Updated By: James Buechele
May 14, 2014, 5pm
The City of Tallahassee will decide tonight what to do with money set aside for a Performing Arts Center.
This comes a day after the Leon County Commissioners scheduled a meeting with the City to talk about the money.
The Commission is currently talking about this issue in the chambers at City Hall.
After it was decided a Performing Arts Center would not be opening, the Commissioner now has to decide what to do with more than $4 million.
Now the Leon County Commissioners are hoping that the issue of the money will be resolved, and they won't have to meet with city leaders.
City Commissioners say they'll look at several different options as to what to do with the money.
Updated By: Natalie Rubino
May 13, 2014
The Leon County Board of Commissioners voted 4-3 Tuesday night to end a one cent contribution to a project that would bring a performing arts center to Tallahassee.
One cent of a five cent bed tax has been put aside for years towards the project.
The total accumulation of the contribution has grown to 4.1 million dollars.
But it is now unknown what that 4.1 million dollars will be used for.
The vote to end the county's contribution comes after the Florida Center for Performing Arts, who was leading the 50 million dollar project, failed to meet certain fundraising goals.
Organizers of the group say stopping the funds is a mistake.
"I think it's going to restrict our growth and development. We're the most educated, culturally rich community in Florida. This is a community that will support the arts," Bob Inzer, Chairman of the Florida Center for Performing Arts and Education said.
Members on the commission said they realize a performing arts center would be beneficial but that currently the community has other needs.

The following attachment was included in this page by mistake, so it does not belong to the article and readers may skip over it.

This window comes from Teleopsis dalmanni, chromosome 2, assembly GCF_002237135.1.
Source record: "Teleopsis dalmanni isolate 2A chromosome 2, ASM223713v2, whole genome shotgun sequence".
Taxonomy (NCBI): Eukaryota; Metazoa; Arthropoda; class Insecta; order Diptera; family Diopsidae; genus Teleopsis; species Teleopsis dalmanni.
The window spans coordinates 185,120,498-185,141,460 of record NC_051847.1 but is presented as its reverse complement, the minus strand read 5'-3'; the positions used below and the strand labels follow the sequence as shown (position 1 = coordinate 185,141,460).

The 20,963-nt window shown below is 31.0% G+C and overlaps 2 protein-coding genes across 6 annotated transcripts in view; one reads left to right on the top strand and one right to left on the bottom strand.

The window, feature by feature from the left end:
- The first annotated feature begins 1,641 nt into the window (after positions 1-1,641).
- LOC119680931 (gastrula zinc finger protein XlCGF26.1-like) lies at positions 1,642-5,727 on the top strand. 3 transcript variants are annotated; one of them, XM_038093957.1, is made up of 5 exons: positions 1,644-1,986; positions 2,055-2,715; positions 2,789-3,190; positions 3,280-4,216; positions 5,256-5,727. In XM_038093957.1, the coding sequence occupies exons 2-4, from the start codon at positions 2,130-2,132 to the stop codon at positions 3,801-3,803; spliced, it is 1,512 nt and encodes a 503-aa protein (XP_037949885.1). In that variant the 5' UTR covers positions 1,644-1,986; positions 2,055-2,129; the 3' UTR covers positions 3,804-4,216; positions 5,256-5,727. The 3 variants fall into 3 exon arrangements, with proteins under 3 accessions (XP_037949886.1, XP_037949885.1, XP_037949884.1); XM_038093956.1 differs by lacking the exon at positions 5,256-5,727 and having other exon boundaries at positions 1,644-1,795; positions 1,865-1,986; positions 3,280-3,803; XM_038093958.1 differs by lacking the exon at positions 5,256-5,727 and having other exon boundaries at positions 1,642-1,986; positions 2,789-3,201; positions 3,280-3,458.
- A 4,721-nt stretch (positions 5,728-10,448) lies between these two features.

"I don't think there is as much opposition as there is concern. 'How do we get this done?' We know that a performing arts center would be great but the timing is an issue and where we get the money is an issue," Leon County Commissioner Kristin Dozier said.
The question now is, What will that one cent from the five cent bed tax go towards?
If voters pass a proposal this November allowing the county to contribute to FSU's project of bringing a convention center to Madison Street, it could go towards the center's maintenance costs.
"The bed tax is funded every night someone stays in a hotel room. If we want more dollars to spend on culture and arts and tourism and other types of projects in the future, we need more heads in beds. The convention center is a game changer," Dozier said.
Another uncertainty is, Where will the 4.1 million dollars, originally set aside for a performing arts center, go?
A possibility is that it will be used to build a 250 seat downtown theater on College Ave.
The county board is set to meet with the Community Redevelopment Agency on April 24th, to discuss all layers and options.